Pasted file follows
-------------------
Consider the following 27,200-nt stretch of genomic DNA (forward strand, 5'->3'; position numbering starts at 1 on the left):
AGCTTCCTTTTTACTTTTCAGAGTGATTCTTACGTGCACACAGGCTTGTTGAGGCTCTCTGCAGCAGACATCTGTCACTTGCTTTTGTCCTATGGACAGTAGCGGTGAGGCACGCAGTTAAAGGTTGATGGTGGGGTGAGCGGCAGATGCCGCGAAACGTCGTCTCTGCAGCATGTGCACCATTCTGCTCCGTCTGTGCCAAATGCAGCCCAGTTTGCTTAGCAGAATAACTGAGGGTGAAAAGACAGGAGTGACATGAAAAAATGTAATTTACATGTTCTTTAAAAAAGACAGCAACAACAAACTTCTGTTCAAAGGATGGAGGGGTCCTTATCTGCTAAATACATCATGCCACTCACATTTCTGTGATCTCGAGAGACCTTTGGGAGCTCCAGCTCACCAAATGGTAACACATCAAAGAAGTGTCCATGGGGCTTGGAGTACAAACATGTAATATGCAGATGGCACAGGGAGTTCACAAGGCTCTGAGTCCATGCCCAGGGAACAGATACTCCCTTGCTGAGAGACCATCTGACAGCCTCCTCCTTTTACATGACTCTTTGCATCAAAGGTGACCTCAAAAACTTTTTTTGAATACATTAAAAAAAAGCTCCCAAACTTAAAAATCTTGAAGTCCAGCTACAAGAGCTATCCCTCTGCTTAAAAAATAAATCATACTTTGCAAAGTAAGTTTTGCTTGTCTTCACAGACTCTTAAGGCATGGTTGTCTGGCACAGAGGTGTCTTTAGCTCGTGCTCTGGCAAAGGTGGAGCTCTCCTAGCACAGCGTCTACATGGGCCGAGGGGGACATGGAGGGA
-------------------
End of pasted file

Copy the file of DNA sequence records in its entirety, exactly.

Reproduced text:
Consider the following 27,200-nt stretch of genomic DNA (forward strand, 5'->3'; position numbering starts at 1 on the left):
AGCTTCCTTTTTACTTTTCAGAGTGATTCTTACGTGCACACAGGCTTGTTGAGGCTCTCTGCAGCAGACATCTGTCACTTGCTTTTGTCCTATGGACAGTAGCGGTGAGGCACGCAGTTAAAGGTTGATGGTGGGGTGAGCGGCAGATGCCGCGAAACGTCGTCTCTGCAGCATGTGCACCATTCTGCTCCGTCTGTGCCAAATGCAGCCCAGTTTGCTTAGCAGAATAACTGAGGGTGAAAAGACAGGAGTGACATGAAAAAATGTAATTTACATGTTCTTTAAAAAAGACAGCAACAACAAACTTCTGTTCAAAGGATGGAGGGGTCCTTATCTGCTAAATACATCATGCCACTCACATTTCTGTGATCTCGAGAGACCTTTGGGAGCTCCAGCTCACCAAATGGTAACACATCAAAGAAGTGTCCATGGGGCTTGGAGTACAAACATGTAATATGCAGATGGCACAGGGAGTTCACAAGGCTCTGAGTCCATGCCCAGGGAACAGATACTCCCTTGCTGAGAGACCATCTGACAGCCTCCTCCTTTTACATGACTCTTTGCATCAAAGGTGACCTCAAAAACTTTTTTTGAATACATTAAAAAAAAGCTCCCAAACTTAAAAATCTTGAAGTCCAGCTACAAGAGCTATCCCTCTGCTTAAAAAATAAATCATACTTTGCAAAGTAAGTTTTGCTTGTCTTCACAGACTCTTAAGGCATGGTTGTCTGGCACAGAGGTGTCTTTAGCTCGTGCTCTGGCAAAGGTGGAGCTCTCCTAGCACAGCGTCTACATGGGCCGAGGGGGACATGGAGGGA